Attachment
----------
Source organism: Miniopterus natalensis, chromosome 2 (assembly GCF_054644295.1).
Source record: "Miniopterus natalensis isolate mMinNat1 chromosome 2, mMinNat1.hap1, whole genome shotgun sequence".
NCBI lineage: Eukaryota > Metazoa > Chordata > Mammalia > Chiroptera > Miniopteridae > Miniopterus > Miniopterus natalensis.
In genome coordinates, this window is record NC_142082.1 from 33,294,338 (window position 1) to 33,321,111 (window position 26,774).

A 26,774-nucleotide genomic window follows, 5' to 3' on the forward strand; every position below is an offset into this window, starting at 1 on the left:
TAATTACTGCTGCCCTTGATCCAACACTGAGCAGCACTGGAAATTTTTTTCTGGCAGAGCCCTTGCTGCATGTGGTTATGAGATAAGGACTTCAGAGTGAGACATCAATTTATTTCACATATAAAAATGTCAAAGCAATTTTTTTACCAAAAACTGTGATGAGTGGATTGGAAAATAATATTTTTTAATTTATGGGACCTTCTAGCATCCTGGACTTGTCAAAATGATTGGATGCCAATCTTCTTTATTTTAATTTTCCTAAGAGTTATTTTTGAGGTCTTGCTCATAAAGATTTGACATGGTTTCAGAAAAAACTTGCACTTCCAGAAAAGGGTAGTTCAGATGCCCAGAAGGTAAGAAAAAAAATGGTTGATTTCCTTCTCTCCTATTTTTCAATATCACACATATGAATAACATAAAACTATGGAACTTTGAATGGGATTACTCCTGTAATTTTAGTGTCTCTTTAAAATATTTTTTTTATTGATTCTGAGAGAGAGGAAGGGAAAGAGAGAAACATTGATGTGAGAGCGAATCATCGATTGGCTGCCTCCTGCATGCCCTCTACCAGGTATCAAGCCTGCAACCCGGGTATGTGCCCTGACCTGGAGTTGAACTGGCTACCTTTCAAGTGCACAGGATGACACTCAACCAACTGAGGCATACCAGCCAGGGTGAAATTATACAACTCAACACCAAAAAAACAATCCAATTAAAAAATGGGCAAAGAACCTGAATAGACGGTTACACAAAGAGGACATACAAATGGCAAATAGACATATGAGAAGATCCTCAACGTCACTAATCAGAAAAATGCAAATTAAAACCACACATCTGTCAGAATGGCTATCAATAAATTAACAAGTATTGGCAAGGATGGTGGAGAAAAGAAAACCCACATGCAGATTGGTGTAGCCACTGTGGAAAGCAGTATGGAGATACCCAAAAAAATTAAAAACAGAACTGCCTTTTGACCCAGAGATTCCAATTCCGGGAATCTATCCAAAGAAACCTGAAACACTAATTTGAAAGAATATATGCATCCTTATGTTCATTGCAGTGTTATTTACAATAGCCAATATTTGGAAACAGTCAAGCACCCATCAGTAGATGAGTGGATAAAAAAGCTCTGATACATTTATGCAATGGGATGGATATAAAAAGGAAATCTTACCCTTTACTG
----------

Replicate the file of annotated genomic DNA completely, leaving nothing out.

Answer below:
Source organism: Miniopterus natalensis, chromosome 2 (assembly GCF_054644295.1).
Source record: "Miniopterus natalensis isolate mMinNat1 chromosome 2, mMinNat1.hap1, whole genome shotgun sequence".
NCBI lineage: Eukaryota > Metazoa > Chordata > Mammalia > Chiroptera > Miniopteridae > Miniopterus > Miniopterus natalensis.
In genome coordinates, this window is record NC_142082.1 from 33,294,338 (window position 1) to 33,321,111 (window position 26,774).

A 26,774-nucleotide genomic window follows, 5' to 3' on the forward strand; every position below is an offset into this window, starting at 1 on the left:
TAATTACTGCTGCCCTTGATCCAACACTGAGCAGCACTGGAAATTTTTTTCTGGCAGAGCCCTTGCTGCATGTGGTTATGAGATAAGGACTTCAGAGTGAGACATCAATTTATTTCACATATAAAAATGTCAAAGCAATTTTTTTACCAAAAACTGTGATGAGTGGATTGGAAAATAATATTTTTTAATTTATGGGACCTTCTAGCATCCTGGACTTGTCAAAATGATTGGATGCCAATCTTCTTTATTTTAATTTTCCTAAGAGTTATTTTTGAGGTCTTGCTCATAAAGATTTGACATGGTTTCAGAAAAAACTTGCACTTCCAGAAAAGGGTAGTTCAGATGCCCAGAAGGTAAGAAAAAAAATGGTTGATTTCCTTCTCTCCTATTTTTCAATATCACACATATGAATAACATAAAACTATGGAACTTTGAATGGGATTACTCCTGTAATTTTAGTGTCTCTTTAAAATATTTTTTTTATTGATTCTGAGAGAGAGGAAGGGAAAGAGAGAAACATTGATGTGAGAGCGAATCATCGATTGGCTGCCTCCTGCATGCCCTCTACCAGGTATCAAGCCTGCAACCCGGGTATGTGCCCTGACCTGGAGTTGAACTGGCTACCTTTCAAGTGCACAGGATGACACTCAACCAACTGAGGCATACCAGCCAGGGTGAAATTATACAACTCAACACCAAAAAAACAATCCAATTAAAAAATGGGCAAAGAACCTGAATAGACGGTTACACAAAGAGGACATACAAATGGCAAATAGACATATGAGAAGATCCTCAACGTCACTAATCAGAAAAATGCAAATTAAAACCACACATCTGTCAGAATGGCTATCAATAAATTAACAAGTATTGGCAAGGATGGTGGAGAAAAGAAAACCCACATGCAGATTGGTGTAGCCACTGTGGAAAGCAGTATGGAGATACCCAAAAAAATTAAAAACAGAACTGCCTTTTGACCCAGAGATTCCAATTCCGGGAATCTATCCAAAGAAACCTGAAACACTAATTTGAAAGAATATATGCATCCTTATGTTCATTGCAGTGTTATTTACAATAGCCAATATTTGGAAACAGTCAAGCACCCATCAGTAGATGAGTGGATAAAAAAGCTCTGATACATTTATGCAATGGGATGGATATAAAAAGGAAATCTTACCCTTTACTG